Sheet metal was cut to cover the big hole where the top used to be. I will probably pay someone to finish the top and front of the trailer since I don't have enough skill to finish it myself:



I also made a sheet metal cover for the front. Both the top and the front sheet metal covers are just taped on so I can get an idea of how things will work. This is just temporary:



The floor, shelf, and sides are now covered with sheet metal. I think we will probably cover them with foam and carpet:



I wanted the lock on the trailer to be keyed the same as the locks on our blue Miata. Here you can see the pins sticking up when the blue Miata key is inserted in the trailer lock:



To get a lock to turn, the pins have to be "flat" when a key is inserted. Instead of taking my lock to a locksmith I smoothed out any high pins with a angle grinder and belt sander:



We are getting really close to starting on the interior (carpet). In an attempt to get more usable room in the trailer we took a look at the top support structure:



The structure was double walled. I cut one wall out and cut reliefs in the second wall and bent it forward. This covered the hole and gave it a little more support. Only a few inches were cut out but it made a world of difference:



The 5 inches of clearance was a problem in the front of the trailer as well. The side supports will have to be cut out:



Some work with the plasma torch and angle grinder did the trick. It took a few hours of work and I am covering up some of the smooth wall that I had already built but I am really happy we did this. We doubled the size of the front of the trunk:


This is how you stay under budget (cutting rusty u-channel in half to make angle iron):



The longer hitch ball and some stainless washers will help me raise the trailer up to get it level:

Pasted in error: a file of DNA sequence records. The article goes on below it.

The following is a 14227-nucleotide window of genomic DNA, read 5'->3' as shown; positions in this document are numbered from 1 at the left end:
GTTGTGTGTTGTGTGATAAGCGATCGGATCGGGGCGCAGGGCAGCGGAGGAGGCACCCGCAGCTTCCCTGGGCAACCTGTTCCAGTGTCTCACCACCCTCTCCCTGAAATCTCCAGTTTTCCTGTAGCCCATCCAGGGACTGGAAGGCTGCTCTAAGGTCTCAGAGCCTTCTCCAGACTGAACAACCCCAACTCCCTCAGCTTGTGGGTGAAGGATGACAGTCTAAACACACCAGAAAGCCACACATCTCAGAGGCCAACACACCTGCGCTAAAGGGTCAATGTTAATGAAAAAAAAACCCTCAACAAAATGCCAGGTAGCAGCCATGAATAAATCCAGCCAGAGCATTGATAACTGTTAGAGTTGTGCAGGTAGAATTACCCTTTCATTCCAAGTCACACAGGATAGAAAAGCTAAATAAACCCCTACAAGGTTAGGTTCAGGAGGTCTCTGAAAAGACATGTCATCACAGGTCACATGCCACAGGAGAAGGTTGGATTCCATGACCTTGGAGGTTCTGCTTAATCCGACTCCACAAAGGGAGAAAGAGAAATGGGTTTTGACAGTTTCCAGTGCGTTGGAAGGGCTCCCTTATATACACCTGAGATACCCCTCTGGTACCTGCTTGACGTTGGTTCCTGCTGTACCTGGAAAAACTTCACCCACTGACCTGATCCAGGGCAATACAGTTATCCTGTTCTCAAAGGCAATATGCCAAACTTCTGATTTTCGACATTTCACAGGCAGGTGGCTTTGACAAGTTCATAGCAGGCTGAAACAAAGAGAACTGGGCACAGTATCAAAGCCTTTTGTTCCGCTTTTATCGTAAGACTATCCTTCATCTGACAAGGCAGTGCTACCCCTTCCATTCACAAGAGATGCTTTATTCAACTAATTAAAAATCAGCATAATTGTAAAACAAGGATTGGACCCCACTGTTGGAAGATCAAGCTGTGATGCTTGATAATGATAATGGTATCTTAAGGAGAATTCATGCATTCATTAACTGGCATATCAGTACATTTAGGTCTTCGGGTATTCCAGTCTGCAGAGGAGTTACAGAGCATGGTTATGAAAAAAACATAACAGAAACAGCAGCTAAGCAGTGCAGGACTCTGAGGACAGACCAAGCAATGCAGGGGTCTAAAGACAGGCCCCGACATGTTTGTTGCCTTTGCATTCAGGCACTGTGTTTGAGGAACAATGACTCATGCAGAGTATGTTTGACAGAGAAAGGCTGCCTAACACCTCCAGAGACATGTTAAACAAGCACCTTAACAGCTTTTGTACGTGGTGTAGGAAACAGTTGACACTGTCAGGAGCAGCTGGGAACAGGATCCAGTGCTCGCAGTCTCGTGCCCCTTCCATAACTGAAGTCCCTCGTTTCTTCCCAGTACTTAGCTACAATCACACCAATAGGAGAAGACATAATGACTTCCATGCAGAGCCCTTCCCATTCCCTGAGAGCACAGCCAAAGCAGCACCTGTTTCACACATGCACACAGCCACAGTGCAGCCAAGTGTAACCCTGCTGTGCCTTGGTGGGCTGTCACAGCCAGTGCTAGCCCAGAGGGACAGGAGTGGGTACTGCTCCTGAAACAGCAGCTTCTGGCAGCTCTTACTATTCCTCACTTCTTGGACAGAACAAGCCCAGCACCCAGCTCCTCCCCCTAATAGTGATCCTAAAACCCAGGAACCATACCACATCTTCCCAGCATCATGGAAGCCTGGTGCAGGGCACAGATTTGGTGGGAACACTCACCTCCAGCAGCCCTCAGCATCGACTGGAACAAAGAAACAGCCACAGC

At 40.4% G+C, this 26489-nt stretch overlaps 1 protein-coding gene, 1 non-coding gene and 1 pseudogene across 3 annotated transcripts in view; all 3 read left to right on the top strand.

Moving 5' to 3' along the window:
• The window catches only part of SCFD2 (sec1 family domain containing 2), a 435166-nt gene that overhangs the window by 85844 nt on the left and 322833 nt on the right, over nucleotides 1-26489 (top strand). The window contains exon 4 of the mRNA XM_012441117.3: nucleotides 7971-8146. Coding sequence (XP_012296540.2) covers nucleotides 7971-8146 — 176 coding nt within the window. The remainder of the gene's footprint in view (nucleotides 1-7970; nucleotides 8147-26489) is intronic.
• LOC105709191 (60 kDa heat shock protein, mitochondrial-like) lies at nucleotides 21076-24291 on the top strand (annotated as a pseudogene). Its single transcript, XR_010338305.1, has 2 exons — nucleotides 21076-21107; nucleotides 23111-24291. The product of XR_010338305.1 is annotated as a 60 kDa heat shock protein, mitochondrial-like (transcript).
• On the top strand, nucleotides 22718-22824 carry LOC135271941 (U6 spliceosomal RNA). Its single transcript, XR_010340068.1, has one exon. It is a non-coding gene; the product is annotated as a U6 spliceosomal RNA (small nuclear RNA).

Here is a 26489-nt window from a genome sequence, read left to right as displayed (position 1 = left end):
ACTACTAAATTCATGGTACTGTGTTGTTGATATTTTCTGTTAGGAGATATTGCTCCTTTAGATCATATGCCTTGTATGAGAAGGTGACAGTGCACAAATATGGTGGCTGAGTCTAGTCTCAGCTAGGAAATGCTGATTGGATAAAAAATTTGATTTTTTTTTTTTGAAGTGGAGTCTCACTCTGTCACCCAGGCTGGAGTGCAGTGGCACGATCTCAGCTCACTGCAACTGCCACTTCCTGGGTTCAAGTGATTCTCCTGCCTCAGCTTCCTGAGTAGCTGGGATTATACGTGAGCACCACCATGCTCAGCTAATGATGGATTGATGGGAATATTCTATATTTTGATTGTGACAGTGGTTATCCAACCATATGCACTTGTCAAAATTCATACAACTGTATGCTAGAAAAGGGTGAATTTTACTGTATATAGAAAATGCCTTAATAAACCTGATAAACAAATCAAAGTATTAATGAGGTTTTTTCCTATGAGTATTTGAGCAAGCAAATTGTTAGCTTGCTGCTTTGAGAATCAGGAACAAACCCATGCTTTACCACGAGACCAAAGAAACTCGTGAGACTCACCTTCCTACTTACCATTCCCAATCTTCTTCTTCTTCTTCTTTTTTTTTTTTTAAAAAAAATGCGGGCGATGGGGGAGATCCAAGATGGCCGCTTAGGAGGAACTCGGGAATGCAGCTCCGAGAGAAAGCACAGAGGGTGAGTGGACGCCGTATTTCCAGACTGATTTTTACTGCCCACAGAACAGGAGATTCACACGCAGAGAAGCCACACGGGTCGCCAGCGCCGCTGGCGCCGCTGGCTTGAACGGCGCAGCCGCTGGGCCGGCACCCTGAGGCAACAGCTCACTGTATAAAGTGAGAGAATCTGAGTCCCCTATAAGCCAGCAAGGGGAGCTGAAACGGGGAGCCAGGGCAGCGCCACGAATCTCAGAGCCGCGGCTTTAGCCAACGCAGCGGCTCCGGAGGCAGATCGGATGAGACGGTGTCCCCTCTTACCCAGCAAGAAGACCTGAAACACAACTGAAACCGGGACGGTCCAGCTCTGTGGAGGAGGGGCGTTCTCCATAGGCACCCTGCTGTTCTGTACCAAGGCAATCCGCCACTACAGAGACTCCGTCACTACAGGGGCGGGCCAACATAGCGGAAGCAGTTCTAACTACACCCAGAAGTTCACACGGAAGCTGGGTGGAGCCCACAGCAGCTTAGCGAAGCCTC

I started having a problem with my welder mid way through the project and my welds really started looking horrible. I ended up solving the problem by fixing something in the trigger but not until I had welded like this for a couple of weeks. Will the trailer fall apart the first time I take it on the road? I guess we will see:



Almost ready to enclose the trailer:



An inside view of the back:



An inside view of the front:



Using my $300 plasma cutter to chop off the sides (note the burn on my bald spot from the 27,000 degree molten metal):



The sides are now off and the top is enclosed:



I ordered an 80" x 72" peice of ozite stretchable carpet for the interior. I measured each peice I would need and cut them out of newspaper to scale. It was clear to me that I barely have enough carpet to do the job. The black line around all the newspaper patterns is the amount of carpet I have to work with:



I flipped the carpet over and made a pattern for my first three peices. It almost looks like a vehicle accident investigation:



Before laying the carpet I need to do a little more fabrication. The mounting brackets for the hardtop have been removed and need to be filled in. I'm using my $125 Harbor Freight (Chicago Electric) Mig welder to weld a plate over/in the hole:



Needs ground down and bondo'd:



I REALLY wanted to do something fancy with the gas cap lid (i.e. flip a switch and have the lid open up and a beer bottle pop out) but I never could come up with anything that would work. Here is the lid hole: